Xiaomi Mi A2 Review with Android 9.0 Pie

Mi A2 Review Android 9.0

I had been using Xiaomi Mi A1 Android One smartphone since the end of 2017,  and was mostly satisfied with it thanks to regular (monthly) firmware update, although I was a bit disappointed by the camera overtime. Eventually I had a serious issue with Mi A1’s eMMC flash, and stopped using it at the end of last year, or roughly after one year of service, since the phone became unusable, unbearably slow. Xiaomi Mi A2 and A2 Lite where released last summer, and having seen Mi A2 was getting an Android 9.0 firmware in Q4 2018, I asked GearBest whether they could send a sample to review the latest Xiaomi Android One phone. They accepted, and I posted the first part of the review in early December. However, at this time, I did not get the update, since it was not released in Thailand, but soon enough Xiaomi Mi A2 got upgraded to Android 9.0 Pie. I’ve now been using …

WCH CH572 is a RISC-V MCU with Bluetooth LE Connectivity

CH572 RISC-V Bluetooth LE MCU

Jiangsu Qinheng Co., Ltd, better known as WCH, is famous for their USB to TTL chip such as CH340, but the company also offers various wireless MCUs, including some Arm Cortex-M0 based Bluetooth / Zigbee parts such as CH579. But today, I was informed a new Bluetooth MCU showed up on WCH website: CH572 with a RISC-V MCU core @ 60 MHz. We have limited information about the MCU, but here’s what we need so far about CH572 specifications: Core – RISC-V MCU @ up to 60 MHz System Memory – 10K SRAM Storage – 96KB OTP (One-Time Programming) flash Connectivity – Bluetooth LE USB – 1x USB host, 1x USB device Other Peripherals and I/Os 11-ch 12-bit ADC 3x 26-bit timers 11x PWM 2x UART, 1x SPI 23x GPIOs RTC and Watchdog Supply Voltages – 3.3V/2.5V Package – QFN28 The main downside is that’s an OTP flash, so you’d develop software using an ICE (In-circuit emulator), and once you …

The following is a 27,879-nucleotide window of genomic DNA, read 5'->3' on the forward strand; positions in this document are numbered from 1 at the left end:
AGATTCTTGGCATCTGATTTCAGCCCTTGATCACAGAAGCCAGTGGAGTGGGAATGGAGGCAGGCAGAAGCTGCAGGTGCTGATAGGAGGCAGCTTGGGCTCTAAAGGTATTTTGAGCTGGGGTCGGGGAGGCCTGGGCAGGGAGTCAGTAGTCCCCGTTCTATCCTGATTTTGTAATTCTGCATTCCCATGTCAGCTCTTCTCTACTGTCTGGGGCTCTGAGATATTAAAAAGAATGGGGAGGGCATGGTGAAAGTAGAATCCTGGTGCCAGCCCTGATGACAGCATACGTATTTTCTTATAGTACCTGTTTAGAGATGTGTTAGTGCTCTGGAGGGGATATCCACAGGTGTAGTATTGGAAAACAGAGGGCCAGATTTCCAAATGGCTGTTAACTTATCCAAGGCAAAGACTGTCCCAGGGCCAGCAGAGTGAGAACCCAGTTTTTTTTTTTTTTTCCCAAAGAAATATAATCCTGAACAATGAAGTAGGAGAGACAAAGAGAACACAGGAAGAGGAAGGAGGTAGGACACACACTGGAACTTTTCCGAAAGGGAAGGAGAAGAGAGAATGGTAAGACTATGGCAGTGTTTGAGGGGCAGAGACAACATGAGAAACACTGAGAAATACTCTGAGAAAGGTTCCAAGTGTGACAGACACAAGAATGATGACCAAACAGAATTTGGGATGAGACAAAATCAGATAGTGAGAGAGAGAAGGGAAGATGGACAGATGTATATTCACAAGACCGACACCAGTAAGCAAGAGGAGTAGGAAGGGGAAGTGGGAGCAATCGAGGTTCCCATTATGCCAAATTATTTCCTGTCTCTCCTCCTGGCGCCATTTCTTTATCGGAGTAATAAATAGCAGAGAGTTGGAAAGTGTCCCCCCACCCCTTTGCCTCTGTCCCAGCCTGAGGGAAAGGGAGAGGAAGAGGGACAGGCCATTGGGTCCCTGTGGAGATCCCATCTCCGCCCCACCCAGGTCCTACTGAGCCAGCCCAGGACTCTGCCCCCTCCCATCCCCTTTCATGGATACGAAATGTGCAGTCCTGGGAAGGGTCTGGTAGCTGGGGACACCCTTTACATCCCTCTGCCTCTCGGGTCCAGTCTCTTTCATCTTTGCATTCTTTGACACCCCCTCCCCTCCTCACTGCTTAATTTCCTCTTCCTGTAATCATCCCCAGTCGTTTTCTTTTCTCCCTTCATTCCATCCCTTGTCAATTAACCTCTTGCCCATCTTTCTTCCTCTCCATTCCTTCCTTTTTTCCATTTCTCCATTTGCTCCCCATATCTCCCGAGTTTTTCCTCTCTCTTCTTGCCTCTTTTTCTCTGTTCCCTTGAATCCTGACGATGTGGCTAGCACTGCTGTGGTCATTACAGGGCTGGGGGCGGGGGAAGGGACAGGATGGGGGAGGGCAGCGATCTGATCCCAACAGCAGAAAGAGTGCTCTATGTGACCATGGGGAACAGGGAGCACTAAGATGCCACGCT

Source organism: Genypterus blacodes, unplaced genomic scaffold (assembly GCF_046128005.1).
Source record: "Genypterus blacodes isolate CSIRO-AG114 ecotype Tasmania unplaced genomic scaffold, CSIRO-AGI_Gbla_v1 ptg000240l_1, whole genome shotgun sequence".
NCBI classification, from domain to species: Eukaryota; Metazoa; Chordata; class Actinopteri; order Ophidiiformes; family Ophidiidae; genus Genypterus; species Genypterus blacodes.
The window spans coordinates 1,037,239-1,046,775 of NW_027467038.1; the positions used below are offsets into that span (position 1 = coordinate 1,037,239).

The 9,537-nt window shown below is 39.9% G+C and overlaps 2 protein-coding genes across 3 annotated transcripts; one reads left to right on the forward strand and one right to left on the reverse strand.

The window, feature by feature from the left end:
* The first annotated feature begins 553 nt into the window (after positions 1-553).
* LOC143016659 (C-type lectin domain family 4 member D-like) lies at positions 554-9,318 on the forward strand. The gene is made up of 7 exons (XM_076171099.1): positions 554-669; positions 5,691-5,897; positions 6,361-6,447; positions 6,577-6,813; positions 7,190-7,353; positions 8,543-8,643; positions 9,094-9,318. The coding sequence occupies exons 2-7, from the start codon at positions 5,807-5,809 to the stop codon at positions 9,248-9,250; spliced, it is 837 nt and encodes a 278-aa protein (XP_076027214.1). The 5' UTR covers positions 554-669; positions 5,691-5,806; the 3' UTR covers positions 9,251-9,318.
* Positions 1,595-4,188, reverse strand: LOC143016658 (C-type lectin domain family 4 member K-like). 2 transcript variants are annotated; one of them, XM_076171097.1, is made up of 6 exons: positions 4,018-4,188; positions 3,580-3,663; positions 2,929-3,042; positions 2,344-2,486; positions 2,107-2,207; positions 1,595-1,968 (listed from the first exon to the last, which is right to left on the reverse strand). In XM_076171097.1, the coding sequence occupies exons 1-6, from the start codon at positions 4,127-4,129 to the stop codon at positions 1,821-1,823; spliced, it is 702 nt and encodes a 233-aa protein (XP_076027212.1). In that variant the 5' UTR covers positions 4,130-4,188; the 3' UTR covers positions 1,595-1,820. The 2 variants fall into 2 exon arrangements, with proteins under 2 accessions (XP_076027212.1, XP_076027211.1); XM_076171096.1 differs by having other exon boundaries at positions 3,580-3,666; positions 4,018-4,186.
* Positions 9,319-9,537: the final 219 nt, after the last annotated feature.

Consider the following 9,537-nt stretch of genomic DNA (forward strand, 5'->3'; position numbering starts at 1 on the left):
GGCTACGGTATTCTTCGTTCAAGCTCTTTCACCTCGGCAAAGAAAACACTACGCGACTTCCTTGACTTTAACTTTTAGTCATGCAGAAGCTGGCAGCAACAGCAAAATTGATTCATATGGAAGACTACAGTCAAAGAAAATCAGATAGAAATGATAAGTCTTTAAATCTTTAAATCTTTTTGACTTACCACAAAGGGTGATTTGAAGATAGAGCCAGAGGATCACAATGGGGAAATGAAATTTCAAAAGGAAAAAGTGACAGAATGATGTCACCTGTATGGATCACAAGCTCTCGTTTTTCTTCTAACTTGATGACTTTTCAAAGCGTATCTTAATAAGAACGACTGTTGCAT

GPD MicroPC is a Windows 10 / Ubuntu MATE Portable Mini PC for Sysadmins (Crowdfunding)

GPD MicroPC

I shortly discussed GPD MicroPC, a portable computer specifically designed for for network engineers and sysadmins in a post about the company’s Pocket 2 Amber Black mini laptop, but I did not go into details at the time since it was not available. GPD has now launched a crowdfunding campaign on Indiegogo for the portable Gemini Lake mini PC, where you can pick one of the 2,000 units that are available for $299 including worldwide shipping. GPD MicroPC specifications: SoC – Intel Celeron N4100 quad core Gemini Lake processor with Intel UHD Graphics 600 System Memory – 4GB LPDDR4 Storage – Replaceable 128GB M.2 2242 SATA SSD, micro SDXC card slot Display – 6″ display with 1280×720, Gorilla Glass 4, 178° viewing angle Video Output – HDMI 2.0 up to 4K @ 30 Hz Audio – Built-in microphone, headphone jack, digital audio via HDMI Networking Gigabit Ethernet 802.11 a/b/g/n/ac WiFi 5 Bluetooth 4.2 USB – 3x USB 3.0 type A …

Arm Helium Delivers up to 15x Performance Uplift for Machine Learning on Cortex-M MCUs

Arm Helium

Arm has just unveiled Armv8.1-M architecture that adds Arm Helium technology, the M-Profile Vector Extension (MVE) for the Arm Cortex-M cores that will improve the compute performance of Cortex-M based microcontrollers. Helium will deliver up to 15 times more machine learning (ML) performance and up to 5 times uplift to signal processing allowing local decision-making on low-power embedded devices. Helium instructions will enable new applications for Arm Cortex-M microcontrollers in audio devices, sensor hubs, keyword spotting, voice command control, power electronics, communications and still image processing. Helium and Neon (the Advanced SIMD technology for Arm Cortex-A processors) are similarities but Helium has been designed for efficient signal processing performance in small processors. One different illustrated below is that while NEON loads 128-bit instructions (e.g. VLDR, VLMA), Helium will split up 128‑bit wide instruction into four equally sized chunks, called “beats” (labelled A to D) due to difference between Cortex-M and Cortex-A cores as explained in details in an Arm Research …